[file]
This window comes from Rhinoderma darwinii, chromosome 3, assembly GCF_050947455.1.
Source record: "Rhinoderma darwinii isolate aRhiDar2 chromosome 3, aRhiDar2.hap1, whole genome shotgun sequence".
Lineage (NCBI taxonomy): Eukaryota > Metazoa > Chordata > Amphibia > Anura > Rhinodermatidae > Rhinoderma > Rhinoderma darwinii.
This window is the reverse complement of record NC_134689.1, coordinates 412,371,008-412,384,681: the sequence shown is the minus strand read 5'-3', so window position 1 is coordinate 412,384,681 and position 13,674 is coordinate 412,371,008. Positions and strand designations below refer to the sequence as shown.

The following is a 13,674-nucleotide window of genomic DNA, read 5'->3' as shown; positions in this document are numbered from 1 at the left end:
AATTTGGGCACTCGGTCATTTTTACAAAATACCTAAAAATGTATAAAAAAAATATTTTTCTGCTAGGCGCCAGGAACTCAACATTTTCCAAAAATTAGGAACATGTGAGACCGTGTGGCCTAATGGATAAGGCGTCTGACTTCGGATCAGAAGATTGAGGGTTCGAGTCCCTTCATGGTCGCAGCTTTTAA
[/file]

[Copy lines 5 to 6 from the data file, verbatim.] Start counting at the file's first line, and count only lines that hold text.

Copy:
The following is a 13,674-nucleotide window of genomic DNA, read 5'->3' as shown; positions in this document are numbered from 1 at the left end:
AATTTGGGCACTCGGTCATTTTTACAAAATACCTAAAAATGTATAAAAAAAATATTTTTCTGCTAGGCGCCAGGAACTCAACATTTTCCAAAAATTAGGAACATGTGAGACCGTGTGGCCTAATGGATAAGGCGTCTGACTTCGGATCAGAAGATTGAGGGTTCGAGTCCCTTCATGGTCGCAGCTTTTAA